Not being any kind of expert on marriage, it’s hard to say whether the topics addressed in this guide are comprehensive. They strike me as a package of important and useful things to know about your partner. Through open communication, you get to know each other better. I like the notion put forward here, that when you and your partner encounter one of the typical issues in marriage, you will be better equipped to address it if you have built a foundation by having previously discussed it. Sitting down together and opening up about a defined list of difficult and possibly embarrassing topics is obviously a useful exercise in itself – learning to communicate. This makes perfect sense. This book makes perfect sense.
BOOK REVIEW: A sensational read with not an ounce of sensationalism. That’s my overall take on this multidimensional tale of life in Southall, London. Most stories quite rightly use something for shock value – romance, action, intrigue, horror…. Within this book there are no less than half a dozen incidents/circumstances that could be expounded and sensationalised, but they are not. Their masterly subtle telling is what gives this tale such depth and dimension – there for us to wonder and imagine as we experience the real lives of these humble, ordinary people…. This was a cultural journey for me. I’m sure readers from within will enjoy the familiar surrounds. I found the experience enlightening – also interesting in the way love finds a way, even if the original union has been arranged…. To me this novel reads as understated. It’s impressive the way the author leaves the conclusions to us – the way she gives us just enough to inspire contemplation. It reads as absolutely real and true to life, and, as such, fascinating!
BOOK REVIEW: My first impression first: the creation of the bully and the victim of bullying is brilliant. Next, I thoroughly enjoyed the time period and location. I’m old enough to remember a little of the 60s. This book took me there. I also grew up in an underprivileged neighbourhood. This book dragged me back there too. The quality of the storytelling blotted out the here and now completely. Those are the aspects of this novel I want to praise highly. The story itself is solid and quite intriguing. It’s raw and violent, and has plenty going for it. A terrific array of characters brought to life – they feel real. It’s like the whole novel is neither under nor overstated. Just real… I’d recommend reading a sample and seeing if you can put it down.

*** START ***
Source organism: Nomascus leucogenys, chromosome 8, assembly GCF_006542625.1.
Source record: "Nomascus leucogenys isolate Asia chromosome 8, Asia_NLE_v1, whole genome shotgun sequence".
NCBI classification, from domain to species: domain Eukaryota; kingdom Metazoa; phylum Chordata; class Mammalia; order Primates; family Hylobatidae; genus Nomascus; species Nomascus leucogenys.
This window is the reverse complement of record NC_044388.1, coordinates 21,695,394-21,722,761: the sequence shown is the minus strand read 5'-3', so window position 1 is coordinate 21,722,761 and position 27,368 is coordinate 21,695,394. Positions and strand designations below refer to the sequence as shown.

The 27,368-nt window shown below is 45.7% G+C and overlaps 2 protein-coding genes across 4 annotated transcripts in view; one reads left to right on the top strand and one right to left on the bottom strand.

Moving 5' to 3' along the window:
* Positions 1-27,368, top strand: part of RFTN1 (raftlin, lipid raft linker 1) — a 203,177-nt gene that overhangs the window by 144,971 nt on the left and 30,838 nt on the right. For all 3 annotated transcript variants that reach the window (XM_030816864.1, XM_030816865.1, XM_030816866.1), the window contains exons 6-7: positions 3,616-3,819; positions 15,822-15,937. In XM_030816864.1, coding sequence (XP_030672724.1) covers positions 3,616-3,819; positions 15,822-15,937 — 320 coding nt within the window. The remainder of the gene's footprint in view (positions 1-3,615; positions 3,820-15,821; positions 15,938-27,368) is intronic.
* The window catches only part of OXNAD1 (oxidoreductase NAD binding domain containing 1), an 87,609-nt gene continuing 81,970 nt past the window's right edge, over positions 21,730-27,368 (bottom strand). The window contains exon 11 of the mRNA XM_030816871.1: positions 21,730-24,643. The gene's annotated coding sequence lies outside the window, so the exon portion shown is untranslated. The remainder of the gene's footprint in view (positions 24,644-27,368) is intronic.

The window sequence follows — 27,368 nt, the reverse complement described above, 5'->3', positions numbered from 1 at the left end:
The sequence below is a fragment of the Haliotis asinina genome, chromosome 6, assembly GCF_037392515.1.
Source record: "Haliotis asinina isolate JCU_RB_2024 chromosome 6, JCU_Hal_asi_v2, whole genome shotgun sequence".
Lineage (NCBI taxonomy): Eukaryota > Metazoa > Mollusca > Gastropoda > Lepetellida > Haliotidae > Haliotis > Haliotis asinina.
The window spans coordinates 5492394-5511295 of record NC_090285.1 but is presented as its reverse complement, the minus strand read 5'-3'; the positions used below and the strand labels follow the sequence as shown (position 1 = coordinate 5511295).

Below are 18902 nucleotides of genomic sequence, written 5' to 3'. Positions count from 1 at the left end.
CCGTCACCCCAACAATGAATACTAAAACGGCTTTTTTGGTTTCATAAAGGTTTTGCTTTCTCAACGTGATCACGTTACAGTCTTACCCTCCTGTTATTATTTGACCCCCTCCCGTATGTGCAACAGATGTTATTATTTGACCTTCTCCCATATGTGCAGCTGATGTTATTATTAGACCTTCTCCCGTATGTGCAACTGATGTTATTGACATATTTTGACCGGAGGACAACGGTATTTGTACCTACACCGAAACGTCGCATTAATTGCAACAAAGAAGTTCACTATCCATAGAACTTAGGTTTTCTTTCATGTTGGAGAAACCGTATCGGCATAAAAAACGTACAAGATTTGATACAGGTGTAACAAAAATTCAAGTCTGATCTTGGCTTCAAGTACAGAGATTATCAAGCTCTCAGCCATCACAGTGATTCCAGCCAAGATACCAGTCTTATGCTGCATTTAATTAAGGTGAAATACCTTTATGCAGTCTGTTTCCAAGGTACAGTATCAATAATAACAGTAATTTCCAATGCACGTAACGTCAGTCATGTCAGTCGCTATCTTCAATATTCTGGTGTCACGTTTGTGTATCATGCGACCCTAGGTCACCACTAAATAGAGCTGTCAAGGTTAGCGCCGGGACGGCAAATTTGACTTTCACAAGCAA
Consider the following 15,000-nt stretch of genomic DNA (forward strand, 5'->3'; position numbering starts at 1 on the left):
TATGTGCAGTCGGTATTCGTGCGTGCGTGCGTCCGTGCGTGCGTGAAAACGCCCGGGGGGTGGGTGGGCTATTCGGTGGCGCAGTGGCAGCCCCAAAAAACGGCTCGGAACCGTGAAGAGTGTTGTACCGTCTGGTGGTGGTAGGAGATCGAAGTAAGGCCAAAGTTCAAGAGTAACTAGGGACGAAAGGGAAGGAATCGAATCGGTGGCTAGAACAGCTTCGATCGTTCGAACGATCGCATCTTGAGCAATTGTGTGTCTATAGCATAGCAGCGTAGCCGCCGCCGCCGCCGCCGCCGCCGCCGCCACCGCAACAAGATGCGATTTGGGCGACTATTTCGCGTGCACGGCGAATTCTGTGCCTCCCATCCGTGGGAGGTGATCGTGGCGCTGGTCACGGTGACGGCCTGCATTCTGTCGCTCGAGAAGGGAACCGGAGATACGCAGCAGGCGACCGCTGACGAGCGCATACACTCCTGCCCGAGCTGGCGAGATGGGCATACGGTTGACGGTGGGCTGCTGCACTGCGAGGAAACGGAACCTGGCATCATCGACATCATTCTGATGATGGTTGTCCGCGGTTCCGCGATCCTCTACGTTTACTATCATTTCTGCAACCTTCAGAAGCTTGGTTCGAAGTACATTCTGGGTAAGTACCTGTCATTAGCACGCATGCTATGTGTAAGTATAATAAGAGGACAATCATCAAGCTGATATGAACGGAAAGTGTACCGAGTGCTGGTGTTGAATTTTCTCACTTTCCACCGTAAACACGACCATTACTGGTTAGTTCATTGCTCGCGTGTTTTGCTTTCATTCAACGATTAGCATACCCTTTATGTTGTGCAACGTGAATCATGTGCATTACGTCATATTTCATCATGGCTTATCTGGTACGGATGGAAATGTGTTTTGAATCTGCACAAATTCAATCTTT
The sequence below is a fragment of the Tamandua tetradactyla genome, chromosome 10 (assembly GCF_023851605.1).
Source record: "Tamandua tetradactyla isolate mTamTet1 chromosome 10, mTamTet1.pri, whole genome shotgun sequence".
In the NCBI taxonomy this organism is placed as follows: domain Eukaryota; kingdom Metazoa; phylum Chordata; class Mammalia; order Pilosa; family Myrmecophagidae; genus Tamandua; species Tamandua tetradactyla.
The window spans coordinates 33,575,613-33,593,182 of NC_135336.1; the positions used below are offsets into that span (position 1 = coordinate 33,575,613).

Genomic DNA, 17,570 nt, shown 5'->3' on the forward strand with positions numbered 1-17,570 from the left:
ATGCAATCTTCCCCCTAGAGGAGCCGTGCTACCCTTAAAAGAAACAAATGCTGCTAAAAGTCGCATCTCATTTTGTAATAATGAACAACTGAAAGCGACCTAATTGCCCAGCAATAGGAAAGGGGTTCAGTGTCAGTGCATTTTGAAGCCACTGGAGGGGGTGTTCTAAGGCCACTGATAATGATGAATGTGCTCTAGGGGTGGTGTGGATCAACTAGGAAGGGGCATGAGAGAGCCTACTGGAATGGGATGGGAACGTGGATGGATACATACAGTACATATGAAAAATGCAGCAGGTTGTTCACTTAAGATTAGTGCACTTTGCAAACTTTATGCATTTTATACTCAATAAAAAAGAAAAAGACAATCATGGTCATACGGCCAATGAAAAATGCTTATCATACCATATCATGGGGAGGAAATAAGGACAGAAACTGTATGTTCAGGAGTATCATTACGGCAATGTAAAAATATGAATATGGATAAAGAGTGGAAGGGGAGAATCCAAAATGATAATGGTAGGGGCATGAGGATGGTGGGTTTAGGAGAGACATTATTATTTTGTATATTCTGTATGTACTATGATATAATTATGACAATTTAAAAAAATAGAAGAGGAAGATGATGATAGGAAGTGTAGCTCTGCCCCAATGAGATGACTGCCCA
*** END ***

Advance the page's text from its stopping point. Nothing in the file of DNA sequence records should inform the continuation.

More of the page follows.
Blake Malone’s house was right over the road from The Ascot bar. On the corner of James and Pendington, it was a place he frequented almost as often as his house. It was Saturday night, just after eleven, he was leaning on the bar looking over his half full beer glass at three women sitting at a table. The blond one glanced and returned his smile. It wasn’t the first time she had done it. She shook her head, giggling and blushing as her eyes rolled away.
Blake had a permanent smile. At twenty-eight he easily passed for a 35-year-old, due to his laugh lines and a smattering of grey in his short dark hair. But his smile had a boyish quality. It was game in the face of adversity and cheeky on a Saturday night out hunting skirt.
He didn’t know the blond, had never seen her before. He had slept with both of her girlfriends separately, on just one occasion about a year apart. He wondered whether they had conferred with one another on the matter. They each glanced his way a few times and may well have referred to him in their discussion. There was a dance floor and music. He was seated too far away to hear what they were talking about.
Blake’s phone buzzed, a text from his boss. He read it and put the phone back in his pants pocket.
Checking the girls again, he saw Jolene take Elle by the hand and lead her to the dance floor. It was the first time in the half hour the blond had been left alone. He took his beer and strolled over, her gaze flashing past him then returning to meet his. Her smile lit up.
“I’m Blake. How ya going?”
Blake cocked an ear questioningly.
The woman’s blush deepened. “Lisa.”
“Hey, Lisa. I’ve been trying not to stare. Sorry.”
“That’s okay. Stare all you want.”
Blake leaned on the back of a chair. “I’ve actually gotta go but didn’t want to leave without saying hi. I noticed you smile a few times. Maybe if I see you here again we could have a drink?”
She frowned. “Oh. You have to go?”
“I do, well, in a minute, anyway. How do you know Jolene and Elle, from work?”
“Yeah. I just started this week. We’re having a get-to-know-each-other night.” Lisa tilted her head, her eyebrows rising. “They called you a shark.”